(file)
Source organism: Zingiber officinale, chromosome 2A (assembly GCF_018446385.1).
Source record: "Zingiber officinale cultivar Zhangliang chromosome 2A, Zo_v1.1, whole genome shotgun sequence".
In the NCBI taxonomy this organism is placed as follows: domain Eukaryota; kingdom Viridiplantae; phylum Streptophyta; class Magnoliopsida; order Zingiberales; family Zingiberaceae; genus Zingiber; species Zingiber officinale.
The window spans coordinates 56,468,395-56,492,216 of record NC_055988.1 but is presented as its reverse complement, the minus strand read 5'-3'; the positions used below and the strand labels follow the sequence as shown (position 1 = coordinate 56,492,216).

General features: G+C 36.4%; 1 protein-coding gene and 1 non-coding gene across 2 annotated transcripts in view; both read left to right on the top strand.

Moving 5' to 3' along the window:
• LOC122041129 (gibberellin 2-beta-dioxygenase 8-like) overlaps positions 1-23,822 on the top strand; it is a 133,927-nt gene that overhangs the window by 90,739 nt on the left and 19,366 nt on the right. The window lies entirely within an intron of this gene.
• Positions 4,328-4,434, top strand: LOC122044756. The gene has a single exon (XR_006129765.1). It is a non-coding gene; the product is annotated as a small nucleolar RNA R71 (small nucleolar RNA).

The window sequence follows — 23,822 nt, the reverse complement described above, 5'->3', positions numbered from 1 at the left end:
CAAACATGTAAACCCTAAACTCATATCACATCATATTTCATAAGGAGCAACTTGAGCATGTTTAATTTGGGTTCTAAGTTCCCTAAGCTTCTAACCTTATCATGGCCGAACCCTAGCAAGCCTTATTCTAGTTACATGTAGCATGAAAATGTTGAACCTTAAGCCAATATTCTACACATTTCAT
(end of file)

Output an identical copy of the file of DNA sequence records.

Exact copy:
Source organism: Zingiber officinale, chromosome 2A (assembly GCF_018446385.1).
Source record: "Zingiber officinale cultivar Zhangliang chromosome 2A, Zo_v1.1, whole genome shotgun sequence".
In the NCBI taxonomy this organism is placed as follows: domain Eukaryota; kingdom Viridiplantae; phylum Streptophyta; class Magnoliopsida; order Zingiberales; family Zingiberaceae; genus Zingiber; species Zingiber officinale.
The window spans coordinates 56,468,395-56,492,216 of record NC_055988.1 but is presented as its reverse complement, the minus strand read 5'-3'; the positions used below and the strand labels follow the sequence as shown (position 1 = coordinate 56,492,216).

General features: G+C 36.4%; 1 protein-coding gene and 1 non-coding gene across 2 annotated transcripts in view; both read left to right on the top strand.

Moving 5' to 3' along the window:
• LOC122041129 (gibberellin 2-beta-dioxygenase 8-like) overlaps positions 1-23,822 on the top strand; it is a 133,927-nt gene that overhangs the window by 90,739 nt on the left and 19,366 nt on the right. The window lies entirely within an intron of this gene.
• Positions 4,328-4,434, top strand: LOC122044756. The gene has a single exon (XR_006129765.1). It is a non-coding gene; the product is annotated as a small nucleolar RNA R71 (small nucleolar RNA).

The window sequence follows — 23,822 nt, the reverse complement described above, 5'->3', positions numbered from 1 at the left end:
CAAACATGTAAACCCTAAACTCATATCACATCATATTTCATAAGGAGCAACTTGAGCATGTTTAATTTGGGTTCTAAGTTCCCTAAGCTTCTAACCTTATCATGGCCGAACCCTAGCAAGCCTTATTCTAGTTACATGTAGCATGAAAATGTTGAACCTTAAGCCAATATTCTACACATTTCAT